All in a day’s work
For injured soldier, getting shot at just part of the job
Staff Sgt. Justin Grimm poses for a photo on Feb. 28 on Joint Base Elmendorf-Richardson. Grimm lost his left ring finger in an ambush in Afghanistan.
Editor’s note: The following is the first in a series of stories about members of the 4th Brigade Combat Team (Airborne), 25th Infantry Division injured in combat during the 3,500-member “Spartan” brigade’s 10-month deployment to Afghanistan, which lasted from Dec. 2011 to Oct. 2012.
For Army Staff Sergeant Justin Grimm, getting shot at is all in a day’s work.
“When you sign up for a job that you’re going to fight in and you deploy enough, you get the sense that it’s going to happen sooner or later,” said Grimm, a member of the 4th Brigade Combat Team (Airborne), 25th Infantry Division.
Grimm’s time came on May 14, 2012 in Afghanistan, when he lost a finger during a fierce gun battle following an ambush by the Taliban.
For the paratrooper with the 3-509th Battalion, the incident did little to make him re-think his dangerous occupation.
“If anything it strengthened my resolve,” Grimm said during an interview Feb. 28.
Grimm’s patrol had just arrested a “high value target” and was making its way on foot to Command Outpost Herrera in rural Paktia Province. Grimm was at the rear of the column when the soldiers came under gunfire while walking through a village.
“I pulled everyone from the back and sprinted to the front, and by that time I got shot at from behind,” Grimm said.
Insurgents were attacking from three sides, Grimm said, and the soldiers quickly had to figure out how to respond.
“It’s literally just react,” he said.
Grimm took cover as best he could and began engaging the enemy. Then he was hit.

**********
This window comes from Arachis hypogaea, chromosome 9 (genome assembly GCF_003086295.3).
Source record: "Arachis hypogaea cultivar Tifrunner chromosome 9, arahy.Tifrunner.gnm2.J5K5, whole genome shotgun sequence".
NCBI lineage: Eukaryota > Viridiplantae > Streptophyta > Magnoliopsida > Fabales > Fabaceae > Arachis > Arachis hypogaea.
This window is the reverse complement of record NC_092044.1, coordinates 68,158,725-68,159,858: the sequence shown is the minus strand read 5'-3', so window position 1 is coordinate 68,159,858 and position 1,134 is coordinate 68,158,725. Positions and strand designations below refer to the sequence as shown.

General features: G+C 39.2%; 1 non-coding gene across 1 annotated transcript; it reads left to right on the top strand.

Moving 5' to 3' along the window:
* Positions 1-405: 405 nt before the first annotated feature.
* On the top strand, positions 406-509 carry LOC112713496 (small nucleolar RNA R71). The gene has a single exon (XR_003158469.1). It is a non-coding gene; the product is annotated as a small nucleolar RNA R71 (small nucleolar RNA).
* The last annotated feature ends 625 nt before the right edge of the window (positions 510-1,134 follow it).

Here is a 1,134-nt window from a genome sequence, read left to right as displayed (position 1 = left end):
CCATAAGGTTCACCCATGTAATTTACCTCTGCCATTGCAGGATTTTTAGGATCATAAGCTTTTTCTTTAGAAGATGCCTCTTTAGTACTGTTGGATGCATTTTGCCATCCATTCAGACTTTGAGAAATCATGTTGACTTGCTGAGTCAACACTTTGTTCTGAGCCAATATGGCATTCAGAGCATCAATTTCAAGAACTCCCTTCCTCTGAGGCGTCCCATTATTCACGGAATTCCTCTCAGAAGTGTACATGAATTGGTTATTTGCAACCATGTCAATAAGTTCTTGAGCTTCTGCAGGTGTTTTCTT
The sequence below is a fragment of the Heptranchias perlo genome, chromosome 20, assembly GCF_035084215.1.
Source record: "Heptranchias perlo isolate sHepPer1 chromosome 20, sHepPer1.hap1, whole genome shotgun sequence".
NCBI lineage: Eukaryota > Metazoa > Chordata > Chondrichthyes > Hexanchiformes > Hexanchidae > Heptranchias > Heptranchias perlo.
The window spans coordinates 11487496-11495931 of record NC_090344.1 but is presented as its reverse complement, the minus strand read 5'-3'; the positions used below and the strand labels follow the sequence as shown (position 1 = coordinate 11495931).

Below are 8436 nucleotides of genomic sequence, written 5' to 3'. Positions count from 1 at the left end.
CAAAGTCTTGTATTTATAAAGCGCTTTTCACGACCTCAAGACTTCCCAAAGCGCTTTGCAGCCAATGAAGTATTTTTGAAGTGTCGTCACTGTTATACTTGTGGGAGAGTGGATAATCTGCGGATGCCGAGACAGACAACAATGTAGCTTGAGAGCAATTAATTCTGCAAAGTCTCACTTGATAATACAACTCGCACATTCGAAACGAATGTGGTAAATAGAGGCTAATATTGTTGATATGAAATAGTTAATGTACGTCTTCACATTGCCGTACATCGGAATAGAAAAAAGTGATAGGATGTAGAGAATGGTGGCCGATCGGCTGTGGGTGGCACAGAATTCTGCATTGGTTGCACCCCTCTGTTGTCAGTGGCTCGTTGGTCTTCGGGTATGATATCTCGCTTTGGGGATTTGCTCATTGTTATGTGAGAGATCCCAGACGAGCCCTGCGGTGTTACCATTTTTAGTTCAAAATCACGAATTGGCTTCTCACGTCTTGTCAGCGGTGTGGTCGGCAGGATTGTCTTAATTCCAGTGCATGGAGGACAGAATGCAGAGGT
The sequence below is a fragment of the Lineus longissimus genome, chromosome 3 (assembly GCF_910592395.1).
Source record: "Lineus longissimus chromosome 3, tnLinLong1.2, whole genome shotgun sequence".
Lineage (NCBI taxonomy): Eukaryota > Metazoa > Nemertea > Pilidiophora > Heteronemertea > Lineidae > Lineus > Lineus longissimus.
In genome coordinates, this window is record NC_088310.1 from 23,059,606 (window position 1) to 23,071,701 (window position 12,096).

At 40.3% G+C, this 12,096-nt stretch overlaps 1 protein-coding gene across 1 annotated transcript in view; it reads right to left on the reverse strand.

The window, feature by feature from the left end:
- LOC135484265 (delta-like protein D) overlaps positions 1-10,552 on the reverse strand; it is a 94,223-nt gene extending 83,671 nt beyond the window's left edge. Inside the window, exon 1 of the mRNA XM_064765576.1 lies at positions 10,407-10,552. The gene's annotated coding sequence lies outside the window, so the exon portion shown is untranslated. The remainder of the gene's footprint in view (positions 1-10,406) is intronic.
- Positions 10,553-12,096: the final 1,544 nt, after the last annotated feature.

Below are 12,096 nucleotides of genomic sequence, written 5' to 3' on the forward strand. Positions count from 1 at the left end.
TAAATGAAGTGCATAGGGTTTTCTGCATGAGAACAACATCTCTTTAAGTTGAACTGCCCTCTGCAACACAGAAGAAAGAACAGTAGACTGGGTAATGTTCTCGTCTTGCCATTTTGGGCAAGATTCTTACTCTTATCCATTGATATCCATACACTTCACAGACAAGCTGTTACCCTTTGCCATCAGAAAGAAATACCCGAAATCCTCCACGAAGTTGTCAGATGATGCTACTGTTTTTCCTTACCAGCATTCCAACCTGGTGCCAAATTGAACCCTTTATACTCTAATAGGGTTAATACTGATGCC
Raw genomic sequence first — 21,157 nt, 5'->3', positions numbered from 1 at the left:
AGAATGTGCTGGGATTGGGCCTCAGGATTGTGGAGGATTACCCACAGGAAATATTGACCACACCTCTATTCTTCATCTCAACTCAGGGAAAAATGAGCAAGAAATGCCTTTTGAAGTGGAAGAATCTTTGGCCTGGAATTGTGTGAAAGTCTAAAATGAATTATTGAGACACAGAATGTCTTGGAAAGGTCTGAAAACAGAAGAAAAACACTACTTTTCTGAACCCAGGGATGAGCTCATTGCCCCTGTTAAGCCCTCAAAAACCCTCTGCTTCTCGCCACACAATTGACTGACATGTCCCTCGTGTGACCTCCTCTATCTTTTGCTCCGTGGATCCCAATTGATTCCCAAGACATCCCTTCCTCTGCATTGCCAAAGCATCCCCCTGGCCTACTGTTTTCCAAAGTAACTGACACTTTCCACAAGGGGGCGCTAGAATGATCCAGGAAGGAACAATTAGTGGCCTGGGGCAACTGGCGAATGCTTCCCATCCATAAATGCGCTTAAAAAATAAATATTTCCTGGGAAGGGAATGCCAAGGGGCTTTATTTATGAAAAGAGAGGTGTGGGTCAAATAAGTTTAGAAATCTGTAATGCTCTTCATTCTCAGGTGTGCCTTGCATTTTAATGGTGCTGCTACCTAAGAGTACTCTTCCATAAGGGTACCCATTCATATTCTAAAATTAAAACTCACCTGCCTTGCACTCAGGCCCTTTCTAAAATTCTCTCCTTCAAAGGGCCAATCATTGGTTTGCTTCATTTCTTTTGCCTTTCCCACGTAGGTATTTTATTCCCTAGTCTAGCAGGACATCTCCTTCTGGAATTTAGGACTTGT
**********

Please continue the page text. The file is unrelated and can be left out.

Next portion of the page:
“It felt like someone hit me with a sledgehammer,” he said.
Grimm’s left hand was badly damaged, but he continued fighting alongside his fellow soldiers. It wasn’t easy, even for the former college track athlete.
“Those rifles get heavy pretty fast,” he said.
After a sustained firefight, the patrol was able to gain superiority over the insurgents, and Grimm was flown out via helicopter. Three U.S. soldiers were injured, though none were killed.
“We were able to put it down pretty fast,” Grimm said.
Grimm underwent surgery on his hand, but his left ring finger was beyond saving. For many married soldiers, this could be a disaster. But luckily, Grimm’s wedding band was unscathed.
“When they put me under [for surgery], after I woke up it was tied to my right wrist,” said the father of three young boys.
Grimm said his wife, Bianca, didn’t let him live that one down.
“She said I did it on purpose,” Grimm joked.
He said his wife didn’t believe him when he first told her — on Mother’s Day, no less — that he’d been injured.
“She thinks I’m bulletproof,” he said.
Grimm joined the Army in 2009 after spending more than five years in the Marines, where he was twice sent to Iraq. He has regained about 40 percent of the use of his hand, but said it hurts constantly and makes working out more difficult. But it’s not going to keep Grimm away from the battlefield, where he said he is most comfortable.
“My very first memory, when I was about four years old, I knew I was going to be in the Marine Corps,” he said.
Grimm said he enjoys being in the field alongside his fellow infantrymen.
“I like being boots on the ground, muddy, dirty, sweaty, bloody,” he said. “I’m wired that way. It’s weird.”
Grimm said he plans to make it to retirement and go into teaching. He’d like to coach track or football, he said, and he’s finishing his associate’s degree this spring.
And although he lost his finger in Afghanistan, Grimm said he’d be more than willing to return to combat duty.
“It’s just like in the real world — everyone has their place, has their job,” he said.